This brilliant moth caught my eye when I walked to the garage at about 7:30 this morning.
I have seen these in the past but don't recall that I had searched for their identification.
Anisota Senatorea, the Oakworm Moth.
There are several variations, one with a pink stripe on the body.
Daughter G. seeing the photo claims it inspires her to want a garment in fake orange fur!
A tattered little moth, in quiet colors.
I am less than positive about the ID on this one.
I found many similar photos online, but identifications were inconclusive.
It appears to be the Common Gray, Anavitrinella Pampinaria.
[I'm considering how I might drop that name into a conversation!]
This pretty thing is a Regal Walnut Moth, Citheronia Regales.
Side view of the fat body and gripping little feet.
A marvel of design.
This one appears a bit battered.
I found this Cecropia clinging high up on the building when I went out late in the afternoon.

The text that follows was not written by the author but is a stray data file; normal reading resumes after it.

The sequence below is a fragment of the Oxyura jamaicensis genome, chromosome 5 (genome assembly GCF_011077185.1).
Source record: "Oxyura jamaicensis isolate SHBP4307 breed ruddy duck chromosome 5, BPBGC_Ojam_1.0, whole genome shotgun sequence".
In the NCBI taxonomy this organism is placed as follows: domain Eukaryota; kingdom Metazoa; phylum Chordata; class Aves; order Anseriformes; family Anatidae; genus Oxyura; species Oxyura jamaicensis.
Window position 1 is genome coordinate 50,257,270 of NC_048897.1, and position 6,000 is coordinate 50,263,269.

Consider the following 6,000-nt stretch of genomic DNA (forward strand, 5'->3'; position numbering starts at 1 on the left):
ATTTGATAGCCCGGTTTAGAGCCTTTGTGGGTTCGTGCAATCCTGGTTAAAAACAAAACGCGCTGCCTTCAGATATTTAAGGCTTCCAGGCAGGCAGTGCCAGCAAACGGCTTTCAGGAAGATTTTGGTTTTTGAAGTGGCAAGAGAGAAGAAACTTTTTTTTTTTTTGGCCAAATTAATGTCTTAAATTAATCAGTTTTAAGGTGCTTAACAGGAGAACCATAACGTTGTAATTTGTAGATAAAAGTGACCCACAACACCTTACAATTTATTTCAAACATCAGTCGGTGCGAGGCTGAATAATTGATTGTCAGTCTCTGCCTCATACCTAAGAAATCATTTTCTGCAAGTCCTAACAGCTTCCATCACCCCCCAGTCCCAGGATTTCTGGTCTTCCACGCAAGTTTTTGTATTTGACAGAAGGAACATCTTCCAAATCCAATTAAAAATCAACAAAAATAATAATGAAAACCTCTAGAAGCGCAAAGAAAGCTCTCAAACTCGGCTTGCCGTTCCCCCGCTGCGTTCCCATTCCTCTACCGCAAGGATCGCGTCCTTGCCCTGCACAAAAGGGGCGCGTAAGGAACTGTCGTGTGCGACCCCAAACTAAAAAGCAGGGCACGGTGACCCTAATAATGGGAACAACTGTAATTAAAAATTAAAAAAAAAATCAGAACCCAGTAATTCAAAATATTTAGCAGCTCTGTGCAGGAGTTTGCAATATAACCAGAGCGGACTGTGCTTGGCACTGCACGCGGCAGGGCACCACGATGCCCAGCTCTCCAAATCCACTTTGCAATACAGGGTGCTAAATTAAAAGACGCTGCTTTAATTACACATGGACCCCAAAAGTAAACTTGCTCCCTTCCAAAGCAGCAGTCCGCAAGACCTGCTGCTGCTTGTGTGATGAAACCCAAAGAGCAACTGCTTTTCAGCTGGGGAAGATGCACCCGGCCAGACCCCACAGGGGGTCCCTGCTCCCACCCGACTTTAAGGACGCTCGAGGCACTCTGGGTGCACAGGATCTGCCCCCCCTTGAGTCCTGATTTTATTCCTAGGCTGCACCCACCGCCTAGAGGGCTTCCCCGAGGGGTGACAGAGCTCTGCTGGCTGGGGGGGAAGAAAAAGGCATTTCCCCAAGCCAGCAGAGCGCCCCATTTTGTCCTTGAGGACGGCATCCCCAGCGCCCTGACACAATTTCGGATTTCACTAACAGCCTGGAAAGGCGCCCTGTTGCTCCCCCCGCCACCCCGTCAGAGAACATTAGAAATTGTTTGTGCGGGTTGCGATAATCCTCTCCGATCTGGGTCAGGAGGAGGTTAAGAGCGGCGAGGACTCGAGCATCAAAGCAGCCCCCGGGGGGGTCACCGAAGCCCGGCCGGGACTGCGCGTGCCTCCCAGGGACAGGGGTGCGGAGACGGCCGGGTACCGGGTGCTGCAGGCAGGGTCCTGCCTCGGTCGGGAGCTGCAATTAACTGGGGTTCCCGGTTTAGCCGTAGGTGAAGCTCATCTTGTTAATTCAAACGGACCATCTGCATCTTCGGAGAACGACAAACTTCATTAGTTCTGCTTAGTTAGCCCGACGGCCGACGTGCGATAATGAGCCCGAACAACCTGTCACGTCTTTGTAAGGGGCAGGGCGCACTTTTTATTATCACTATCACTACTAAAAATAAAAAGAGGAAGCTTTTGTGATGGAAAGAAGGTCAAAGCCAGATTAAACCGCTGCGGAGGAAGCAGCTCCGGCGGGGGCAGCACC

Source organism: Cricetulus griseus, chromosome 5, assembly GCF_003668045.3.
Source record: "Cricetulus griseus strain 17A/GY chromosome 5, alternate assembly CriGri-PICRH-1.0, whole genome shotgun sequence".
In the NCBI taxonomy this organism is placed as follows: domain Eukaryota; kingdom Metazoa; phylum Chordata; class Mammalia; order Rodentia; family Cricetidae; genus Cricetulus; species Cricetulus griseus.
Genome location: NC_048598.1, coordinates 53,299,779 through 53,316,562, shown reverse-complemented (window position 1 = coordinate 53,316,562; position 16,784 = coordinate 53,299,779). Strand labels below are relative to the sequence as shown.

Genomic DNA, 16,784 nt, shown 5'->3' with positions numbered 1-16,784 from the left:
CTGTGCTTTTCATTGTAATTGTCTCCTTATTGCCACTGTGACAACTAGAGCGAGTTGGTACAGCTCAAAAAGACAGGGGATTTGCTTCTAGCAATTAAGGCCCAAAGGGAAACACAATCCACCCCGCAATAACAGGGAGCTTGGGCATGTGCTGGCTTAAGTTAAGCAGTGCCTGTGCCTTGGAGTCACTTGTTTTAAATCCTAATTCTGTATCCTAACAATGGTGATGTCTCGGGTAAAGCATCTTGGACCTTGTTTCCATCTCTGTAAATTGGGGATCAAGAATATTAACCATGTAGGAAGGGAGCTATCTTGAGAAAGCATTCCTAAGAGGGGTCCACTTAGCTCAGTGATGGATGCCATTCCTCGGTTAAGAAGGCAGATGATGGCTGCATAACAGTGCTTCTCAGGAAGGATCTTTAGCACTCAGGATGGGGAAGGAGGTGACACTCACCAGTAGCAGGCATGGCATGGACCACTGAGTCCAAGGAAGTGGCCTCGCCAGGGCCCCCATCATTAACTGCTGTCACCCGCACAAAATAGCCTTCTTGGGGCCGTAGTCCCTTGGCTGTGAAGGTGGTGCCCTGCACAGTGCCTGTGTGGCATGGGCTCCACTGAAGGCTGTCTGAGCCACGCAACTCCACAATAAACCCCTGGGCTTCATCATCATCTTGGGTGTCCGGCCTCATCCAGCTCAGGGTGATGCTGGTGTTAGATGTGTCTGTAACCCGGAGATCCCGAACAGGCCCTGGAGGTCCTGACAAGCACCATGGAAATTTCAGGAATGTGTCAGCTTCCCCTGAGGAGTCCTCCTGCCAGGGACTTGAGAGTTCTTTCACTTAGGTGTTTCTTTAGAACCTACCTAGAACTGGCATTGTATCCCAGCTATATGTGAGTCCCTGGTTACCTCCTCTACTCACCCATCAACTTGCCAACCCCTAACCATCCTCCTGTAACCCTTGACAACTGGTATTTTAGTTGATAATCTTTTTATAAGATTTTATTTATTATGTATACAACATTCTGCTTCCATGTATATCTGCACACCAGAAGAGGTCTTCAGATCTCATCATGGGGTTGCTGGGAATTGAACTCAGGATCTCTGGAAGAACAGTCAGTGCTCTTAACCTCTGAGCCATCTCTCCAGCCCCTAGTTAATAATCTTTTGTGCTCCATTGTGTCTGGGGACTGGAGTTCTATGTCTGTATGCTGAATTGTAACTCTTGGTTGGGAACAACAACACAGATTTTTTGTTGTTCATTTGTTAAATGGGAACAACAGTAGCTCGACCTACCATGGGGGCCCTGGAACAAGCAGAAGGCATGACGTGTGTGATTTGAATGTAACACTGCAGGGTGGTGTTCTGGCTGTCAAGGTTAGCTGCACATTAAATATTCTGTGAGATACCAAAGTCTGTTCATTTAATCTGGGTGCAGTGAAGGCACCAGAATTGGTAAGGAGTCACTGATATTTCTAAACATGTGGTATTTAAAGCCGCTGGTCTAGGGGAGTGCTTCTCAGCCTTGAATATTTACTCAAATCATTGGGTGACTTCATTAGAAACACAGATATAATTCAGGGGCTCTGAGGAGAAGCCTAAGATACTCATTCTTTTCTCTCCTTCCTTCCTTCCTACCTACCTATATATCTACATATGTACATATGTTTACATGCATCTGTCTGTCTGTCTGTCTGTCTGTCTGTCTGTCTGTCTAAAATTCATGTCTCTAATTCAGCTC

Not sure if it is the same moth I watched in the morning.
This one seems less frayed.
Isn't this a stunning creation?
Giant Imperial Moth; Hyalophora Cecropia.
This one was clinging to the top of the garage window frame.
After several attempts to zoom in on it, I dragged out a crate and clambered up for some closer shots.
At such times I wish I had a camera capable of refined detail--and, of course, the wits to use it!
Trying to hold the camera steady.
Fortunately, the moth was oblivious to my presence.
This battered and damaged cecropia clung to the bottom of the door frame.
By afternoon it was obviously near the end of its lifespan.
The two black spots on the body were crusty--wounds? Parasites?
Sadly, I found a cecropia crushed and dead, lying at the edge of the carport when I returned from gardening at the other house.
The boy cats will swipe at a moth or butterfly which lands with in their reach.
Did the moth of the morning blunder down from the top of the window frame and become an instant victim?
Or were there several in various stages of their short lives who found our dooryard appealing today?